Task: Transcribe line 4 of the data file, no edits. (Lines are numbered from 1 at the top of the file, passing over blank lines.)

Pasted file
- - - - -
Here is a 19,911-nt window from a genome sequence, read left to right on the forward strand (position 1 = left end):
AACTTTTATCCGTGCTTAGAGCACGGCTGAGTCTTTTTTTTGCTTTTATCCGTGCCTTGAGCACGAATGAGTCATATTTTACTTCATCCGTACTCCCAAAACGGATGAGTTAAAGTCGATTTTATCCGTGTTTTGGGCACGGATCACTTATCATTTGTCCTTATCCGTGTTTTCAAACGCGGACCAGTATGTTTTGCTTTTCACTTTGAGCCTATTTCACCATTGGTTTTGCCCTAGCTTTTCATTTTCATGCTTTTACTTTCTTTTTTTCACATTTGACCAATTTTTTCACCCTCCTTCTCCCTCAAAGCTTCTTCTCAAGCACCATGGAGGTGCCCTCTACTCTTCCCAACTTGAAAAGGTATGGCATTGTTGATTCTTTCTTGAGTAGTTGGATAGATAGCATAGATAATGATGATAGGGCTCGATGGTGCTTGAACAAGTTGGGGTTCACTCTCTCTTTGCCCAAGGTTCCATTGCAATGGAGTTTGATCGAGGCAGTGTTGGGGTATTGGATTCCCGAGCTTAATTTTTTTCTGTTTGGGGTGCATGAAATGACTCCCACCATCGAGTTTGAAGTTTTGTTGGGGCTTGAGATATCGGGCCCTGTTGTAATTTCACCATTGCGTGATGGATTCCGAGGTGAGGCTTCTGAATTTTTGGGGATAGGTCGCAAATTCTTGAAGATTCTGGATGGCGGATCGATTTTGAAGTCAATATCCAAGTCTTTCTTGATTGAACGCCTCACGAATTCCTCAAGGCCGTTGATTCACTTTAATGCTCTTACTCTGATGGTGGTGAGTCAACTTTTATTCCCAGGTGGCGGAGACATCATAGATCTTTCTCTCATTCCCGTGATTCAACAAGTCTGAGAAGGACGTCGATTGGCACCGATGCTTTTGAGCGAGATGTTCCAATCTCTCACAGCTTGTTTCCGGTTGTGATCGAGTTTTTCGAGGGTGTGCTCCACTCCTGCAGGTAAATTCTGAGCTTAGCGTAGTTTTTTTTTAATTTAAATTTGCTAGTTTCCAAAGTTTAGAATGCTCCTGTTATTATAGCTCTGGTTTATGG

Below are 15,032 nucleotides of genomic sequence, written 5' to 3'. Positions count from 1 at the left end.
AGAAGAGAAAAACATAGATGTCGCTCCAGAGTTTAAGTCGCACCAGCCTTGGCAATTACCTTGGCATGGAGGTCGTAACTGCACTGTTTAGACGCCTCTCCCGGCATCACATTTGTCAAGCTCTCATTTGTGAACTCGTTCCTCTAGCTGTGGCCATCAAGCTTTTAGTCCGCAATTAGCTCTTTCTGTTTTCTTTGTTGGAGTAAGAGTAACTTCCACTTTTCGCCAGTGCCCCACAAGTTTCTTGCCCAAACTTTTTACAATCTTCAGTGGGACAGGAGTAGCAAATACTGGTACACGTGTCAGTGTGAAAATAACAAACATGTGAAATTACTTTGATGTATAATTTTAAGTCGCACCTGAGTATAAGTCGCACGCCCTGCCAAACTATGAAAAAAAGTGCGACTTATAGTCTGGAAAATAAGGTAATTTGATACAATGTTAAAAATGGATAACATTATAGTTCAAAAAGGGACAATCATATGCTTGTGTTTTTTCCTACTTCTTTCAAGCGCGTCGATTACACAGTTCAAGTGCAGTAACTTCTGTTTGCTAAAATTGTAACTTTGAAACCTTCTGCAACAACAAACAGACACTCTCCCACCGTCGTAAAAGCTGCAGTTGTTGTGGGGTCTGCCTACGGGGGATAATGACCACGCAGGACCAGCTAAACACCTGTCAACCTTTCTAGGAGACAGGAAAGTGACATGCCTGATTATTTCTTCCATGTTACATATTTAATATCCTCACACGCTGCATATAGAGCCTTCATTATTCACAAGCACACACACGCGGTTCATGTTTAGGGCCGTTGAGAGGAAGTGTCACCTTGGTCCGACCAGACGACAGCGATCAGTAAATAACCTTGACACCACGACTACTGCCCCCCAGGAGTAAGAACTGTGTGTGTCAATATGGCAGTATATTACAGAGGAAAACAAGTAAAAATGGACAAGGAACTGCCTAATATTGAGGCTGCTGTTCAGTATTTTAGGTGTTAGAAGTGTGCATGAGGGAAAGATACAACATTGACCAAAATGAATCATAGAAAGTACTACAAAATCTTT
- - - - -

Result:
AGAAGAGAAAAACATAGATGTCGCTCCAGAGTTTAAGTCGCACCAGCCTTGGCAATTACCTTGGCATGGAGGTCGTAACTGCACTGTTTAGACGCCTCTCCCGGCATCACATTTGTCAAGCTCTCATTTGTGAACTCGTTCCTCTAGCTGTGGCCATCAAGCTTTTAGTCCGCAATTAGCTCTTTCTGTTTTCTTTGTTGGAGTAAGAGTAACTTCCACTTTTCGCCAGTGCCCCACAAGTTTCTTGCCCAAACTTTTTACAATCTTCAGTGGGACAGGAGTAGCAAATACTGGTACACGTGTCAGTGTGAAAATAACAAACATGTGAAATTACTTTGATGTATAATTTTAAGTCGCACCTGAGTATAAGTCGCACGCCCTGCCAAACTATGAAAAAAAGTGCGACTTATAGTCTGGAAAATAAGGTAATTTGATACAATGTTAAAAATGGATAACATTATAGTTCAAAAAGGGACAATCATATGCTTGTGTTTTTTCCTACTTCTTTCAAGCGCGTCGATTACACAGTTCAAGTGCAGTAACTTCTGTTTGCTAAAATTGTAACTTTGAAACCTTCTGCAACAACAAACAGACACTCTCCCACCGTCGTAAAAGCTGCAGTTGTTGTGGGGTCTGCCTACGGGGGATAATGACCACGCAGGACCAGCTAAACACCTGTCAACCTTTCTAGGAGACAGGAAAGTGACATGCCTGATTATTTCTTCCATGTTACATATTTAATATCCTCACACGCTGCATATAGAGCCTTCATTATTCACAAGCACACACACGCGGTTCATGTTTAGGGCCGTTGAGAGGAAGTGTCACCTTGGTCCGACCAGACGACAGCGATCAGTAAATAACCTTGACACCACGACTACTGCCCCCCAGGAGTAAGAACTGTGTGTGTCAATATGGCAGTATATTACAGAGGAAAACAAGTAAAAATGGACAAGGAACTGCCTAATATTGAGGCTGCTGTTCAGTATTTTAGGTGTTAGAAGTGTGCATGAGGGAAAGATACAACATTGACCAAAATGAATCATAGAAAGTACTACAAAATCTTT